Jim Sillars: Roger Mansell, man who hurt Scots

The future of Grangemouth was at risk last year following an industrial dispute. Picture: Neil Hanna
The future of Grangemouth was at risk last year following an industrial dispute. Picture: Neil Hanna
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I am going to tell you about a man named Roger Mansell. He is a very important figure in Scottish history. You have never heard of him, and neither had I until eight days ago.

No one ever elected him, yet he has had a profound effect upon our economic and social life. He could not be regarded as a hero up here, but south of our Border they looked upon his actions with great approval. The action he took is a salutary lesson when we let someone else rule our land, as The Proclaimers song Cap in Hand puts it.

Chic Brodie, an MSP from Ayrshire, had picked up stories about things that happened in the 1970s and early 1980s in and around the coastal areas of the Firth of Clyde. They were about oil and gas under its waters. He spent a long time digging into files in the National Archives, and what he found staggered him, as it did me when I saw what he had discovered. First, that there are large deposits of oil and gas there. Second, that the knowledge of that was kept secret. I was a Labour MP in Ayrshire for part of that time, and along with my colleague David Lambie, had questioned the government. We MPs had no well-funded research facilities in those days, and there was no Freedom of Information Act we could use to prise open information. The government was able to deny, and keep it secret.

As well as the scientific evidence of oil and gas deposits, Chic unearthed a letter showing the importance of that man Mansell. It was a letter of September 1, written by a David Pogson, which referred to a letter Mansell had written to the Department of Energy on September 17, 1981. Pogson notes that in Mansell’s letter there was “This blanket refusal to agree to any rig under any circumstances rules out testing the area’s hydrocarbon potential and I would expect that only very compelling reasons would lead the MoD to such a request.” That’s it. Mansell, from the MoD had compelling reasons to keep us ignorant of the Clyde potential, because if there were oil rigs there, the nuclear submarine could not navigate safely through the Firth out to the open sea.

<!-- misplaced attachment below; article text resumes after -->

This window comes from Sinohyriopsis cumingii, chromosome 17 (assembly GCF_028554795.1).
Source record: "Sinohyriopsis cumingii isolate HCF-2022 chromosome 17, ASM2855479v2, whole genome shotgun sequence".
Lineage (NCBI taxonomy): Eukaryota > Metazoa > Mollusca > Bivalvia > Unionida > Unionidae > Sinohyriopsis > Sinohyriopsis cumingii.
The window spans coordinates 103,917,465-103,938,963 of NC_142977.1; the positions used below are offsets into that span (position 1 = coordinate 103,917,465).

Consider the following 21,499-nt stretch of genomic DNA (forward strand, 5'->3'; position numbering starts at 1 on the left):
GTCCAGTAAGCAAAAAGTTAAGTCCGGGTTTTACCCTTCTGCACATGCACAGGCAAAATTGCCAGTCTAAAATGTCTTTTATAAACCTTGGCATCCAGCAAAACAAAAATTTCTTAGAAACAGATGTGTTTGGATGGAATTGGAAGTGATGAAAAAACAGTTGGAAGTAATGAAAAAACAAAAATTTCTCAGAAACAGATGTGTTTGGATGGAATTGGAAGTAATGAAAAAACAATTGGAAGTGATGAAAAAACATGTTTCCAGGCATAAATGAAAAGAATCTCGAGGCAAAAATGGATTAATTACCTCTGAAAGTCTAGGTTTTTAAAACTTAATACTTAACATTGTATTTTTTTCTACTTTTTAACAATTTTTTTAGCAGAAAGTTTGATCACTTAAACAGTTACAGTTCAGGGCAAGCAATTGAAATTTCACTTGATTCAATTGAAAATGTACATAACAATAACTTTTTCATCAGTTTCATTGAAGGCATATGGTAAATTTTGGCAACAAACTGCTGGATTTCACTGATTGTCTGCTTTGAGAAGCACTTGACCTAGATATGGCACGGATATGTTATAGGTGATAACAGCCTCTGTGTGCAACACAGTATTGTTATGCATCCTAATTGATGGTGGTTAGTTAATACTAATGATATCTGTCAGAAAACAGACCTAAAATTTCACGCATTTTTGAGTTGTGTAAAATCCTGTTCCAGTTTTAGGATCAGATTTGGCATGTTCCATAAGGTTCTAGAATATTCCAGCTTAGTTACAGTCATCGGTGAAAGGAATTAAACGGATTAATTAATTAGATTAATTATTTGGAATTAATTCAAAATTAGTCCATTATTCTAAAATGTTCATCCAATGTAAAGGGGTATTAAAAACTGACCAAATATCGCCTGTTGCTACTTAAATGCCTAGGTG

When challenged on this new information recently, Michael Heseltine, who was Defence Secretary at the time, said the UK strategic needs trumped the development of a new oil and gas industry in the West of Scotland.

Not long ago, at Grangemouth, we saw one man threaten to close Scotland’s refinery. Five million of us were powerless to stop him if he decided to do so. One man, Mansell, didn’t need to threaten, he just kept us ignorant, and acted in London’s interest which just happened to be against Scotland’s economic interest. Mark that date of his letter, 1981. That was when Margaret Thatcher was destroying our industrial base, and we badly needed a new industry to stop our unemployment soaring. But, as someone else ruled our land, we were kept ignorant and powerless. There’s a lesson in there come 18 September.

Independence means no Trident, that means a new oil and gas industry, rig building, supply vessel building, on-shore as well as off-shore well paid jobs in a supporting engineering supply chain. The referendum is about power. We didn’t have it when Mansell ruled, we can get it now.

Missile protest just a bad yolk

I HAD an egg thrown at me in Edinburgh when campaigning on the Margomobile. Suggested the thrower would have been better taking it along to the food bank where there is never anyone present from the No camp to tell people with no money and no food that they are better together.

Privilege has price

Twenty-two new Lords were appointed last week. Michael Farmer (who like Roger Mansell you have never heard of) was one. Cameron claims that Farmer’s peerage, had nothing to do with the £6.5 million he gave to the Tory party. They jail people for that kind of stuff in China these days.

Trade war not the answer

THE objective of the sanctions on Russia is to cripple its economy by closing access to international capital markets. Not, you will know, to stop selling French aircraft carriers to the Kremlin.

Russian state and private companies have to roll over a total of $161 billion over the next 12 months, with new loans. As Russia’s banks get some 50 per cent of their funding from Europe, our banks will lose big fees and commissions.

What if Russia says “OK you won’t lend to us – it’s your fault we can’t roll debt over, so we are defaulting on the lot”? A new huge European bank crisis.

Better that they all start talking, than engaging in a trade war in which no one wins.